A couple of weeks ago, in "Showtime Circles Its Wagons, But to What End?" I questioned Showtime's decision to withdraw from Netflix streaming rights to early seasons of 2 of its hit shows, "Dexter" and "Californication." One of the points I made was that Netflix would survive this loss just fine because they have enough streaming content already, and more coming all the time.
Sure enough, Netflix has more than proved my point, announcing a deal last Friday with 20th Century Fox that gives it streaming rights to the first season of the Fox hit "Glee," the first 2 seasons of the FX favorite, "Sons of Anarchy" and the library of "Ally McBeal" and "The Wonder Years." Then this past Wednesday, Netflix announced a deal with Lionsgate for streaming rights to the first 4 seasons of AMC's signature series "Mad Men," with 3 more seasons to follow after their on-air run (Netflix already had the Canadian streaming rights to the show).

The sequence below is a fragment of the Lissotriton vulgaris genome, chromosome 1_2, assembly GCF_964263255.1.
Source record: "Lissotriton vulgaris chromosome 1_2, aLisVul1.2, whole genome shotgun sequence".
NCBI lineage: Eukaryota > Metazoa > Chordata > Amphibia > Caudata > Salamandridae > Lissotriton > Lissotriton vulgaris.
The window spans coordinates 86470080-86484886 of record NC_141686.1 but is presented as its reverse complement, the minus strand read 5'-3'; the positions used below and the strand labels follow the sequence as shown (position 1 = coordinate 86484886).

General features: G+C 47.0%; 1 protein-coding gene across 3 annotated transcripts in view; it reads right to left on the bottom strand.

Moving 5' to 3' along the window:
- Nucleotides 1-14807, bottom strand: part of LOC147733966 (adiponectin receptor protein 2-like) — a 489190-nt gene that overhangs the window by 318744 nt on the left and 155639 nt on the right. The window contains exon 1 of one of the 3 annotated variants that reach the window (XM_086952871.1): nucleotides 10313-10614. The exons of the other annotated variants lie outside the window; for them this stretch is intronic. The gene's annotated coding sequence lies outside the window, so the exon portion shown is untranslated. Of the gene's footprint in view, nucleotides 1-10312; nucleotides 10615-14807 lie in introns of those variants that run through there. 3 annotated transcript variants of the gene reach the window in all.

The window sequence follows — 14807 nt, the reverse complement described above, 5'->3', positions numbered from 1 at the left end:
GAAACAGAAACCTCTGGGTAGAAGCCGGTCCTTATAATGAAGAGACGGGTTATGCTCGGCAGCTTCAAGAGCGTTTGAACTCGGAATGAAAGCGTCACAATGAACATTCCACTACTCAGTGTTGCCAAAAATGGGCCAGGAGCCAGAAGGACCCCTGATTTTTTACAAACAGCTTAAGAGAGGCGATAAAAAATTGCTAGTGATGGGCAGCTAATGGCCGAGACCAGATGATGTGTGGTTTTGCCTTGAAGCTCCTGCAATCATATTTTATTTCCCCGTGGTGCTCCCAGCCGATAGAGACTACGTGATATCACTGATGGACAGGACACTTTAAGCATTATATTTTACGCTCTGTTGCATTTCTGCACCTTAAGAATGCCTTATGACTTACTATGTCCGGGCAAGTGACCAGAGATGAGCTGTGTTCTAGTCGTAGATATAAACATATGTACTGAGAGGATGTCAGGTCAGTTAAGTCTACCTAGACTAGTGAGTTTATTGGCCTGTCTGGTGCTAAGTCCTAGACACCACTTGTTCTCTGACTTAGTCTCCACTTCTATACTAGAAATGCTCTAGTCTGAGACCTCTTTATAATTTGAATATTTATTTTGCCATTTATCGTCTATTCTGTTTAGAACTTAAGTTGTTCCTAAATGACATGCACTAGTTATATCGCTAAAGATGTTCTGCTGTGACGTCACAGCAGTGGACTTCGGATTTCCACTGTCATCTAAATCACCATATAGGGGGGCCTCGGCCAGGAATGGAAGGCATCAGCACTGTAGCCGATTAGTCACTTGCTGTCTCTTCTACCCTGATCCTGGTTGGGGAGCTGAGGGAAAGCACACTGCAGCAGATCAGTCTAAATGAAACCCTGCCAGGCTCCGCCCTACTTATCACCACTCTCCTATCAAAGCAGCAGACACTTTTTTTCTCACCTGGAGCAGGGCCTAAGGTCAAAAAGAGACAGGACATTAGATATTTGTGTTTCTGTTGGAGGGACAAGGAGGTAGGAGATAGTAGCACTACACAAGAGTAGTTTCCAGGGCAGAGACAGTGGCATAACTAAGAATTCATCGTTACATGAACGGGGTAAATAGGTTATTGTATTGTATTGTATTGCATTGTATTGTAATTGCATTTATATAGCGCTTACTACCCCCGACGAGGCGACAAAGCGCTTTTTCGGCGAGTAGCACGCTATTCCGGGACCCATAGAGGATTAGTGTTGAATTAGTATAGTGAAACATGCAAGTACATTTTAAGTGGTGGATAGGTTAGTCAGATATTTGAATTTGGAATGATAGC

Taken together, the deals further underscore how the world order has shifted to Netflix's favor. No other online distributor or potential online distributor has both the financial muscle and the willingness to flex it as does Netflix. For studios and networks starving for incremental revenue, rich licensing deals with Netflix are irresistible. In the case of "Mad Men," for example, Netflix is reportedly paying $1 million per episode.
Plenty of industry wags continue to wonder how long Netflix can continue acquiring content at this pace. I'm still a believer that between the postage and DVD cost savings that streaming generates for Netflix, plus its extremely disciplined financial management, Netflix is working well within its financial parameters. The latest deals prove why Showtime and others who are turning their backs on Netflix streaming, rather than embracing it, should reconsider and figure out how to craft productive deals.
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